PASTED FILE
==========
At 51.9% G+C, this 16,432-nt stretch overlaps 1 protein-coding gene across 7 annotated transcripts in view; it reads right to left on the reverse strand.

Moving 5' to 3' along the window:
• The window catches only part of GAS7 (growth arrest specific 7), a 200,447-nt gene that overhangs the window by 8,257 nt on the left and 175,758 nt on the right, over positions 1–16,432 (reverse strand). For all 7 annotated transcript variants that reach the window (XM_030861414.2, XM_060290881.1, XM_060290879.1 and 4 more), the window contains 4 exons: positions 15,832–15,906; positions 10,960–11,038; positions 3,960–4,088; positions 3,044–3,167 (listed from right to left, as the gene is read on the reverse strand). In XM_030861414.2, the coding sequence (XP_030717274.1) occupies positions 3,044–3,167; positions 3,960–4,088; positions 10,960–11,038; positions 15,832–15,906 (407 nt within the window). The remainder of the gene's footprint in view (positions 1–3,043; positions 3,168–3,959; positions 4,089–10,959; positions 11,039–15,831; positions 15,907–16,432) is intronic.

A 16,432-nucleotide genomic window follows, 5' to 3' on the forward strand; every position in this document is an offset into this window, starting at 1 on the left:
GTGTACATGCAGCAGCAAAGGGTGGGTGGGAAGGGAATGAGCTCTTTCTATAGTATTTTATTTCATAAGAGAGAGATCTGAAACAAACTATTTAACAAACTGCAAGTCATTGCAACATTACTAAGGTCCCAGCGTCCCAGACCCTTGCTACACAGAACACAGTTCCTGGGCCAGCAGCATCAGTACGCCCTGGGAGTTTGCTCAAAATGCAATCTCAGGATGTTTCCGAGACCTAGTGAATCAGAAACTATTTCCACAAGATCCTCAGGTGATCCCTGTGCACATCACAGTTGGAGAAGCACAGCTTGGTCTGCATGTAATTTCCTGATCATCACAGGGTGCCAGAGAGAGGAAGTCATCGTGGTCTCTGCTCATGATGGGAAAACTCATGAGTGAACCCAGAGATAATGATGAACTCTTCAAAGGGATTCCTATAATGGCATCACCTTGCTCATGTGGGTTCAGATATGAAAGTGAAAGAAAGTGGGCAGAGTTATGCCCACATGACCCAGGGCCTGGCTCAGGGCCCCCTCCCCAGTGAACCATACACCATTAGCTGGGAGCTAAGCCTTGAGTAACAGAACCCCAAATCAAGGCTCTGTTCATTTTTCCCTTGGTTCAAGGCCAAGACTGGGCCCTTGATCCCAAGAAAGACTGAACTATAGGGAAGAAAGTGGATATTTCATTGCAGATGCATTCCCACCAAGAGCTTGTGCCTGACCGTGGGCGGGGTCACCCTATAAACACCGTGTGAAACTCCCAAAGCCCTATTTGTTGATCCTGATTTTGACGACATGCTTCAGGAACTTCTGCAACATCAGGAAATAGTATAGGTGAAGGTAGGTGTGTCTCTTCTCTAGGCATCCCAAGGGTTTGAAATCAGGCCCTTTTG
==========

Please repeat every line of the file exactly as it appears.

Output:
At 51.9% G+C, this 16,432-nt stretch overlaps 1 protein-coding gene across 7 annotated transcripts in view; it reads right to left on the reverse strand.

Moving 5' to 3' along the window:
• The window catches only part of GAS7 (growth arrest specific 7), a 200,447-nt gene that overhangs the window by 8,257 nt on the left and 175,758 nt on the right, over positions 1–16,432 (reverse strand). For all 7 annotated transcript variants that reach the window (XM_030861414.2, XM_060290881.1, XM_060290879.1 and 4 more), the window contains 4 exons: positions 15,832–15,906; positions 10,960–11,038; positions 3,960–4,088; positions 3,044–3,167 (listed from right to left, as the gene is read on the reverse strand). In XM_030861414.2, the coding sequence (XP_030717274.1) occupies positions 3,044–3,167; positions 3,960–4,088; positions 10,960–11,038; positions 15,832–15,906 (407 nt within the window). The remainder of the gene's footprint in view (positions 1–3,043; positions 3,168–3,959; positions 4,089–10,959; positions 11,039–15,831; positions 15,907–16,432) is intronic.

A 16,432-nucleotide genomic window follows, 5' to 3' on the forward strand; every position in this document is an offset into this window, starting at 1 on the left:
GTGTACATGCAGCAGCAAAGGGTGGGTGGGAAGGGAATGAGCTCTTTCTATAGTATTTTATTTCATAAGAGAGAGATCTGAAACAAACTATTTAACAAACTGCAAGTCATTGCAACATTACTAAGGTCCCAGCGTCCCAGACCCTTGCTACACAGAACACAGTTCCTGGGCCAGCAGCATCAGTACGCCCTGGGAGTTTGCTCAAAATGCAATCTCAGGATGTTTCCGAGACCTAGTGAATCAGAAACTATTTCCACAAGATCCTCAGGTGATCCCTGTGCACATCACAGTTGGAGAAGCACAGCTTGGTCTGCATGTAATTTCCTGATCATCACAGGGTGCCAGAGAGAGGAAGTCATCGTGGTCTCTGCTCATGATGGGAAAACTCATGAGTGAACCCAGAGATAATGATGAACTCTTCAAAGGGATTCCTATAATGGCATCACCTTGCTCATGTGGGTTCAGATATGAAAGTGAAAGAAAGTGGGCAGAGTTATGCCCACATGACCCAGGGCCTGGCTCAGGGCCCCCTCCCCAGTGAACCATACACCATTAGCTGGGAGCTAAGCCTTGAGTAACAGAACCCCAAATCAAGGCTCTGTTCATTTTTCCCTTGGTTCAAGGCCAAGACTGGGCCCTTGATCCCAAGAAAGACTGAACTATAGGGAAGAAAGTGGATATTTCATTGCAGATGCATTCCCACCAAGAGCTTGTGCCTGACCGTGGGCGGGGTCACCCTATAAACACCGTGTGAAACTCCCAAAGCCCTATTTGTTGATCCTGATTTTGACGACATGCTTCAGGAACTTCTGCAACATCAGGAAATAGTATAGGTGAAGGTAGGTGTGTCTCTTCTCTAGGCATCCCAAGGGTTTGAAATCAGGCCCTTTTG